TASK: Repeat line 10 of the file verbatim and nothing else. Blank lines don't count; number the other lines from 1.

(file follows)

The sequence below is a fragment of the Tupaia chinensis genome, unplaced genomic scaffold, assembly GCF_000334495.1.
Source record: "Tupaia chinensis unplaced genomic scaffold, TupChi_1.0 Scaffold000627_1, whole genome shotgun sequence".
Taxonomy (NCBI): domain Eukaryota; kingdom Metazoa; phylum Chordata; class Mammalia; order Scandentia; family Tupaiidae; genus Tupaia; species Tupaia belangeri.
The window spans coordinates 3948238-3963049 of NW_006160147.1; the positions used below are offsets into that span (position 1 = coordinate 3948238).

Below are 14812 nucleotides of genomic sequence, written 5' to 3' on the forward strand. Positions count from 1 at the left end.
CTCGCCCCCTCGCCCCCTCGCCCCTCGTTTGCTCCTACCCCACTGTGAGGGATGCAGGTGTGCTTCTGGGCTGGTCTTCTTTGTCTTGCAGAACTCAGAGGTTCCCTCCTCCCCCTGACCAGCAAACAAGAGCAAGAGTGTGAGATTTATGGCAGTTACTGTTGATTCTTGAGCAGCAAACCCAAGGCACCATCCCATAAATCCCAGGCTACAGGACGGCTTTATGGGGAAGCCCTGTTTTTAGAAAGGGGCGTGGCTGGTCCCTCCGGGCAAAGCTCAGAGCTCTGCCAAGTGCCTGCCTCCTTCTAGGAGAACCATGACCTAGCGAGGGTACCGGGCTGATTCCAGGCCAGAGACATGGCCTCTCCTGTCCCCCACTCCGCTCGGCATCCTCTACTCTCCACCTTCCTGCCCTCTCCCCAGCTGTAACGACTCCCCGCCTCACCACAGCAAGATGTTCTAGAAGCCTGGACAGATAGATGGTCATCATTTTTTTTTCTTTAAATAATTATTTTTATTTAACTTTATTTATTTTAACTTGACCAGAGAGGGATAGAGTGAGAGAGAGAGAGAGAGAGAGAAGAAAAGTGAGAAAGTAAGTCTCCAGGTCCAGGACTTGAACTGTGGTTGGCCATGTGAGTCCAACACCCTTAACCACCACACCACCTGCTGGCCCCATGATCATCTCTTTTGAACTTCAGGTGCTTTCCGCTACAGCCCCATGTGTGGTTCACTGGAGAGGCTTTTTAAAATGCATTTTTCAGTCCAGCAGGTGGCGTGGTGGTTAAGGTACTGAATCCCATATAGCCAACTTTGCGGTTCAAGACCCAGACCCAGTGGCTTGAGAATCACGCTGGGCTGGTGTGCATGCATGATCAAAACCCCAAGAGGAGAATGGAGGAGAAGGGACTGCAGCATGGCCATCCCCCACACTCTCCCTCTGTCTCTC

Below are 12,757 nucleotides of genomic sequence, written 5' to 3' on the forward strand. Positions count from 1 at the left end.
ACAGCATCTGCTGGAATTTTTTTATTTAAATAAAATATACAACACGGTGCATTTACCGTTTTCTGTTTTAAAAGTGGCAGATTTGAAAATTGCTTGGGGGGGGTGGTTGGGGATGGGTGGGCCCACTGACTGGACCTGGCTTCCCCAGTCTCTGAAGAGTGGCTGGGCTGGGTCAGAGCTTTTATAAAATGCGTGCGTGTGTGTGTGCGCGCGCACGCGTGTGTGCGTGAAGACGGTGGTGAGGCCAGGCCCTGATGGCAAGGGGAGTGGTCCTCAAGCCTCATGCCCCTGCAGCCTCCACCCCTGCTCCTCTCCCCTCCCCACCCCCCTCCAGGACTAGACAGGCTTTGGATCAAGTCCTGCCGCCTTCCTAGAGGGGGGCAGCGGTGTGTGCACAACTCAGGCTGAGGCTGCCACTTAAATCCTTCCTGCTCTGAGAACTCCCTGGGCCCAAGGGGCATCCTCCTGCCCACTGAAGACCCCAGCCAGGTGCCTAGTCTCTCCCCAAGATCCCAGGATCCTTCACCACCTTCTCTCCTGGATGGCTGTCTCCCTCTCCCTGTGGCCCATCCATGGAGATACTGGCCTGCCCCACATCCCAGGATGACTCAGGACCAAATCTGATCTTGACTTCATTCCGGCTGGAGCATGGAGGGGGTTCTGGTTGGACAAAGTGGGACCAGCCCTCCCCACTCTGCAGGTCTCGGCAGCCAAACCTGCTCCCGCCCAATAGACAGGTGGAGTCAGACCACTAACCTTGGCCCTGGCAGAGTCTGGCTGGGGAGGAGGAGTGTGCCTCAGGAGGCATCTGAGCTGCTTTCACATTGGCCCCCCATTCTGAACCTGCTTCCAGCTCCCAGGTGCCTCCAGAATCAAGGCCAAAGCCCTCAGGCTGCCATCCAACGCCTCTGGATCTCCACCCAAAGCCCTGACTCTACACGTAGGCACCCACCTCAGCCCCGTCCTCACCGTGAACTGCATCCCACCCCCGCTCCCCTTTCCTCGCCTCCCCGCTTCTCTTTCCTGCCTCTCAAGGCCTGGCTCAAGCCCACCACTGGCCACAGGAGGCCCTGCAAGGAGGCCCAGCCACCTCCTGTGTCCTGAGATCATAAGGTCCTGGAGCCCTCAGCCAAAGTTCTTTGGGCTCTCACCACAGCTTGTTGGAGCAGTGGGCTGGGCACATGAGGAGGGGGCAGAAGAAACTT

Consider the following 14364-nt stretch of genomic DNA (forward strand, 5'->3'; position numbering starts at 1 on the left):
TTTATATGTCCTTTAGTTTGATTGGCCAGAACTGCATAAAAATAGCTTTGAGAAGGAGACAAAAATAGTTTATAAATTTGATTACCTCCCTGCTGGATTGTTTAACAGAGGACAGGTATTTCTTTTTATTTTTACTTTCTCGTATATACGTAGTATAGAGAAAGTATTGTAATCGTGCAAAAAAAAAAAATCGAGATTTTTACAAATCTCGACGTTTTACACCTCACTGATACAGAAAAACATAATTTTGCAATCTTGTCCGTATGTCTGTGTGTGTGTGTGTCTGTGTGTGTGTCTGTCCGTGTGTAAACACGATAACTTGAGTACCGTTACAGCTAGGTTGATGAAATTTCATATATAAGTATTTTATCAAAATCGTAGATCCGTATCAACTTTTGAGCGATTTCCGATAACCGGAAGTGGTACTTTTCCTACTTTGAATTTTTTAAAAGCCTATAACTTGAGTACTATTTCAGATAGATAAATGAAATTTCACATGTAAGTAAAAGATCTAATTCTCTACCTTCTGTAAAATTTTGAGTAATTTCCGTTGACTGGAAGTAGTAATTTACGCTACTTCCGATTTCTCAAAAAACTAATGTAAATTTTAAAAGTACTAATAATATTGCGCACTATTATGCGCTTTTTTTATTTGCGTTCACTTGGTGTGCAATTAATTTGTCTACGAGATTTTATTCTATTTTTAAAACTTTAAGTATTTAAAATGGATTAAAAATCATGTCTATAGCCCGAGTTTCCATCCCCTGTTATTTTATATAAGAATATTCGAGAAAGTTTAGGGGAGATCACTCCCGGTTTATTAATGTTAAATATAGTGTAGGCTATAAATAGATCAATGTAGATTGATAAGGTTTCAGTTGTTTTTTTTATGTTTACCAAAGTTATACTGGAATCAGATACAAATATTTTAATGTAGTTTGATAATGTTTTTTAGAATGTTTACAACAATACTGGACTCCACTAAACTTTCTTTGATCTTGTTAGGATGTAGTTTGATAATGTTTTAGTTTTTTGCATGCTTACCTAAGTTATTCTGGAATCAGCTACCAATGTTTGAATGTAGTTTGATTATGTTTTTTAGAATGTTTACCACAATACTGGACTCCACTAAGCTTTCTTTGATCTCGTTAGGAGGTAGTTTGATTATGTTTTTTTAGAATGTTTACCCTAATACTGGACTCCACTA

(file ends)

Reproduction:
TTTATATGTCCTTTAGTTTGATTGGCCAGAACTGCATAAAAATAGCTTTGAGAAGGAGACAAAAATAGTTTATAAATTTGATTACCTCCCTGCTGGATTGTTTAACAGAGGACAGGTATTTCTTTTTATTTTTACTTTCTCGTATATACGTAGTATAGAGAAAGTATTGTAATCGTGCAAAAAAAAAAAATCGAGATTTTTACAAATCTCGACGTTTTACACCTCACTGATACAGAAAAACATAATTTTGCAATCTTGTCCGTATGTCTGTGTGTGTGTGTGTCTGTGTGTGTGTCTGTCCGTGTGTAAACACGATAACTTGAGTACCGTTACAGCTAGGTTGATGAAATTTCATATATAAGTATTTTATCAAAATCGTAGATCCGTATCAACTTTTGAGCGATTTCCGATAACCGGAAGTGGTACTTTTCCTACTTTGAATTTTTTAAAAGCCTATAACTTGAGTACTATTTCAGATAGATAAATGAAATTTCACATGTAAGTAAAAGATCTAATTCTCTACCTTCTGTAAAATTTTGAGTAATTTCCGTTGACTGGAAGTAGTAATTTACGCTACTTCCGATTTCTCAAAAAACTAATGTAAATTTTAAAAGTACTAATAATATTGCGCACTATTATGCGCTTTTTTTATTTGCGTTCACTTGGTGTGCAATTAATTTGTCTACGAGATTTTATTCTATTTTTAAAACTTTAAGTATTTAAAATGGATTAAAAATCATGTCTATAGCCCGAGTTTCCATCCCCTGTTATTTTATATAAGAATATTCGAGAAAGTTTAGGGGAGATCACTCCCGGTTTATTAATGTTAAATATAGTGTAGGCTATAAATAGATCAATGTAGATTGATAAGGTTTCAGTTGTTTTTTTTATGTTTACCAAAGTTATACTGGAATCAGATACAAATATTTTAATGTAGTTTGATAATGTTTTTTAGAATGTTTACAACAATACTGGACTCCACTAAACTTTCTTTGATCTTGTTAGGATGTAGTTTGATAATGTTTTAGTTTTTTGCATGCTTACCTAAGTTATTCTGGAATCAGCTACCAATGTTTGAATGTAGTTTGATTATGTTTTTTAGAATGTTTACCACAATACTGGACTCCACTAAGCTTTCTTTGATCTCGTTAGGAGGTAGTTTGATTATGTTTTTTTAGAATGTTTACCCTAATACTGGACTCCACTA